Before it’s release my (vain) hope was that Anthem would make story a central part and motivation of a loot game. This didn’t happen but it made me wonder if the structure of those games makes it impossible. Lots of them have really interesting worlds but rarely tell engaging stories. I’ve played every Diablo and cannot tell you for the life of me what happened in any of those games. Same with Destiny. Of all games in the category Borderlands probably has the best story but that’s because it’s much more similar in structure to a tradition single-player game.
The genre has two issues that make telling a story really difficult. They require repetition and they are, in this post-Destiny world, usually instanced multiplayer games.
Few stories hold up to repetition. Most people have only handful of movies they will happily rewatch over and over again. Loot games, especially their endgames, require that sort of repetition. A raid might tell a really cool story but by the second or third run I’m usually ignoring story segments or using them for pee breaks. Other games with heavy repetition deal with this problem through randomization, roguelikes do this best because it makes every run mysterious. But that randomization and procedural generation also leads to a lot of unfair deaths and make the carefully designed puzzles that are the hallmarks of good Destiny raids difficult to implement. The other option is the intentional obscurity of the Soulsborne games but that’s fairly specific to their aesthetic and it would wear thin if every story was told through snippets of cryptic dialogue and item descriptions.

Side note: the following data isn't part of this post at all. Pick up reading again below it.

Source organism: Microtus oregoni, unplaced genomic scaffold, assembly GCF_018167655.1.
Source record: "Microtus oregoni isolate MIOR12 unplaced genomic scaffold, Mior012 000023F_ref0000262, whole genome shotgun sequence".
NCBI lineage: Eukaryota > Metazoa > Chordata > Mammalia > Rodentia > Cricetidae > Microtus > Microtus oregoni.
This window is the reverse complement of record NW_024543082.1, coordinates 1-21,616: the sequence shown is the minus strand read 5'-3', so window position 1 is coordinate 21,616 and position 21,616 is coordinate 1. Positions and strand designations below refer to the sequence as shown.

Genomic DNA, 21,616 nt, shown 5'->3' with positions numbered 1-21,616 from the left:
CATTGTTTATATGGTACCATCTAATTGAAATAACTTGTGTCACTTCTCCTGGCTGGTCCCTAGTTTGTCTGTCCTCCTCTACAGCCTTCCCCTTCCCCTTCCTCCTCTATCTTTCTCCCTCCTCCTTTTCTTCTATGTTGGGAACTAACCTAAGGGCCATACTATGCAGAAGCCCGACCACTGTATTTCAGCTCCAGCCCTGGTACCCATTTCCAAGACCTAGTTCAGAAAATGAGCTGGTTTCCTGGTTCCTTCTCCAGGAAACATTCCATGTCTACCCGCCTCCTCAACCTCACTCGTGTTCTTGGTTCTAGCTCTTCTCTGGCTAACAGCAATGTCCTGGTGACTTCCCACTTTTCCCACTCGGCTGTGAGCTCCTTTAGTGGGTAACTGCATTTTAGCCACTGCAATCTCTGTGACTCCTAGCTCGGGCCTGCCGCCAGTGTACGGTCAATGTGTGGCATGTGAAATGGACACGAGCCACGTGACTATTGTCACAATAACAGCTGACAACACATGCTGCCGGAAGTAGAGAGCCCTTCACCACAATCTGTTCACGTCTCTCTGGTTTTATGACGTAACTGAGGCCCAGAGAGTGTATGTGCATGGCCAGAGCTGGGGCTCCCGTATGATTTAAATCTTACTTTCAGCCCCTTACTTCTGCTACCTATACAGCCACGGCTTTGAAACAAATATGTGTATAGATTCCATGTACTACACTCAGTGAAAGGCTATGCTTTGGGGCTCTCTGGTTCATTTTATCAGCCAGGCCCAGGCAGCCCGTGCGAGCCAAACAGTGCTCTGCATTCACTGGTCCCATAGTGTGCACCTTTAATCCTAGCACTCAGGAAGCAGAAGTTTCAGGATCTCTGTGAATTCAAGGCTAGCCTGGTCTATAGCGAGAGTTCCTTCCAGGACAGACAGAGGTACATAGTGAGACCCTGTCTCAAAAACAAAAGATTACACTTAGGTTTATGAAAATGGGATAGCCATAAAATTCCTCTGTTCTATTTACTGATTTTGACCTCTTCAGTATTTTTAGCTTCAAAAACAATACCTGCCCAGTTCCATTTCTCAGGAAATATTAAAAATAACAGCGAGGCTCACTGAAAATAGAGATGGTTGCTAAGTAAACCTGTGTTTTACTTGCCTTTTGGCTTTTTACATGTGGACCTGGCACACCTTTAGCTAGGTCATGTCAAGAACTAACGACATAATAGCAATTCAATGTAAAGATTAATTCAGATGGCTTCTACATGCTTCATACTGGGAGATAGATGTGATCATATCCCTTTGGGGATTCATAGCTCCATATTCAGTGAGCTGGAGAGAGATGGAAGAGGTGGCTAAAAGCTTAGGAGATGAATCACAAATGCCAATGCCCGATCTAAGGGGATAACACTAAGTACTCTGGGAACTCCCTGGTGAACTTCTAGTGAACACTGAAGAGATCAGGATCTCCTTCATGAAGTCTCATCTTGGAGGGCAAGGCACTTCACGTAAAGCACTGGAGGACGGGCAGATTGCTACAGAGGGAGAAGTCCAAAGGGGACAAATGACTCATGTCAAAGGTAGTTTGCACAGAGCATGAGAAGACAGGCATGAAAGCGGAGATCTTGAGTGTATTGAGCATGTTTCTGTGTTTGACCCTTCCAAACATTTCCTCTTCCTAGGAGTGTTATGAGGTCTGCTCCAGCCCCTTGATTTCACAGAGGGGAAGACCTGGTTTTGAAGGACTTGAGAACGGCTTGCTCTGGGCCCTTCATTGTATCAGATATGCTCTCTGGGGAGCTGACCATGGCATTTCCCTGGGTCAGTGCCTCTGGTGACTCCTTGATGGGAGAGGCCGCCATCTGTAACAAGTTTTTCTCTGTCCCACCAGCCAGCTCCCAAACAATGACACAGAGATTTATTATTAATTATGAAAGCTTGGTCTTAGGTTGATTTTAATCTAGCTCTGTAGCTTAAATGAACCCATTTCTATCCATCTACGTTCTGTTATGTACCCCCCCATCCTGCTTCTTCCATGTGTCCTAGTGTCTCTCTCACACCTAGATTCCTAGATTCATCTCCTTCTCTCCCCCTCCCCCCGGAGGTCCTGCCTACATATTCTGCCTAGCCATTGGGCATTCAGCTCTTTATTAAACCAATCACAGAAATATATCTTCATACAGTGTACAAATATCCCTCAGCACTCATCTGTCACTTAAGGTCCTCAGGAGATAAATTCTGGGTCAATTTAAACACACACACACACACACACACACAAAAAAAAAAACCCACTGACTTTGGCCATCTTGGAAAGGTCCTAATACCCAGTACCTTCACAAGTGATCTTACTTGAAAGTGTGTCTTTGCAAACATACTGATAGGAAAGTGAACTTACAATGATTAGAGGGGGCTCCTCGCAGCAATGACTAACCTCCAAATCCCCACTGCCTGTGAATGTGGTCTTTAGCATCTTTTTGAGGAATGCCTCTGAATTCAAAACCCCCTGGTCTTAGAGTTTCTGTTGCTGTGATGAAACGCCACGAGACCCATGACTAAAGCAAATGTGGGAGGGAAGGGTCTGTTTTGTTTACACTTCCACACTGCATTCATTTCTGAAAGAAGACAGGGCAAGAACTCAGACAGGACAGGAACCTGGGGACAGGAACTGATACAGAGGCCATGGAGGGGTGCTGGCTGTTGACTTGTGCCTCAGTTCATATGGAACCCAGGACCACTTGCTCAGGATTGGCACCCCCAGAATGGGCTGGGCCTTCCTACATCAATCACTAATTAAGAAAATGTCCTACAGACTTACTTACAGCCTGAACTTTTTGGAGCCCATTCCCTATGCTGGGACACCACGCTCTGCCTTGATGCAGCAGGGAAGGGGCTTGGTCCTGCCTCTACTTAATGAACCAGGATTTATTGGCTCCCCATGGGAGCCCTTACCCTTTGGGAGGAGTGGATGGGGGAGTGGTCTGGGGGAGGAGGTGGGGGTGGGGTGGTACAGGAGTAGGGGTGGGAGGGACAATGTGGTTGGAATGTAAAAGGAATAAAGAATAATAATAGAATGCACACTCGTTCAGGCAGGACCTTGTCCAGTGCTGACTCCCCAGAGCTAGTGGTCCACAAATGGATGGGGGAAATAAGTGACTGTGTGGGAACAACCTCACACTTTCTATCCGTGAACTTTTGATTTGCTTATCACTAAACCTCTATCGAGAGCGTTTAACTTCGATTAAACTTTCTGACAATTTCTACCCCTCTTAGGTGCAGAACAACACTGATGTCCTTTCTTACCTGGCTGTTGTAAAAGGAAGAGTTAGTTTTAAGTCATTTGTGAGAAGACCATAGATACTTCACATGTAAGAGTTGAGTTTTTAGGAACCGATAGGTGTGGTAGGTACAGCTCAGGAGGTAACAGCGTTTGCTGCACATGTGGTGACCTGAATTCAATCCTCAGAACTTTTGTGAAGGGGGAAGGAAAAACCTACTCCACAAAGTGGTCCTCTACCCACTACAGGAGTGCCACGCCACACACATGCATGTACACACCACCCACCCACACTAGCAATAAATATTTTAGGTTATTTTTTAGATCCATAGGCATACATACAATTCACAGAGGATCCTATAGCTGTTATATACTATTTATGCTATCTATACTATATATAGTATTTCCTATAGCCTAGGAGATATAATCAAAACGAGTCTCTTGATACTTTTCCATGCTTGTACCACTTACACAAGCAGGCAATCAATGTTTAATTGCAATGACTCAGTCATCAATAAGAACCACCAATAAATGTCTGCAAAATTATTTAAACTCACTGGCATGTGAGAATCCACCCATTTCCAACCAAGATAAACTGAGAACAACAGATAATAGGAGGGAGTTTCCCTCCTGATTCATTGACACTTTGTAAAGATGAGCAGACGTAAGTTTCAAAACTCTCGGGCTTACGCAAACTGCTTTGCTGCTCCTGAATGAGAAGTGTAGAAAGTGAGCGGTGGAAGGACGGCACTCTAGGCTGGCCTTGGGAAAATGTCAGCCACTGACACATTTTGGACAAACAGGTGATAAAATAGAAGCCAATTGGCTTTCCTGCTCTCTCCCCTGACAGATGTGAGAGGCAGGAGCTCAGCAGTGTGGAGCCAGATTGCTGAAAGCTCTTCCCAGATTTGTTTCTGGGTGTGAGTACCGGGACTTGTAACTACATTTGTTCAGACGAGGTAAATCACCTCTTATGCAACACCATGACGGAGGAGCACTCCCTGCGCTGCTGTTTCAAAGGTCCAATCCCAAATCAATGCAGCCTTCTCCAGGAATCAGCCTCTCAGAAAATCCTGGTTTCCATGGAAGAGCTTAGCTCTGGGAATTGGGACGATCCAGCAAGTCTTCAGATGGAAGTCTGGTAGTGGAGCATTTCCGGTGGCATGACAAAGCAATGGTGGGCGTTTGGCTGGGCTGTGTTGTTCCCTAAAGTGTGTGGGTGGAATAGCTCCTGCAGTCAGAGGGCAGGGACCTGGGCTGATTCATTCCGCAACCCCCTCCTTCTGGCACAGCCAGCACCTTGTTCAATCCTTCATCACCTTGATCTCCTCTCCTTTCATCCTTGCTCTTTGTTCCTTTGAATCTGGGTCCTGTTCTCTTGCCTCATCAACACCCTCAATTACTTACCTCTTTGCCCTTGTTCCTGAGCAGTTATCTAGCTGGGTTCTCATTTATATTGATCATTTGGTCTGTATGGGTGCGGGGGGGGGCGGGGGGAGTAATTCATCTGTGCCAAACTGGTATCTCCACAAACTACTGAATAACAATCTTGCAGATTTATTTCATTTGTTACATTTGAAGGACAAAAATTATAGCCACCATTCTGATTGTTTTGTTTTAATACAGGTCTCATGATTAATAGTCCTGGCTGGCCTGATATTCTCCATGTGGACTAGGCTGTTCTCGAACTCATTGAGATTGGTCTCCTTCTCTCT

Instanced multiplayer games are also a difficult place to create a narrative. Multiplayer games have the inherent problem that any personalized story is undercut by the presence of other players. An NPC telling you that “you and you alone have the power to save this world” is immediately disproven by the seven other players also being told that at the same time. And the clearly much more powerful player running by who is probably much better equipped to deal with a world-ending crisis than your with your level 3 gear. Instanced games are even worse because they eliminate the possibility for the sort of emergent storytelling you can have in massively multiplayer games.
I’m not a designer so these seem like very difficult problems to solve. I’m curious what y’all think.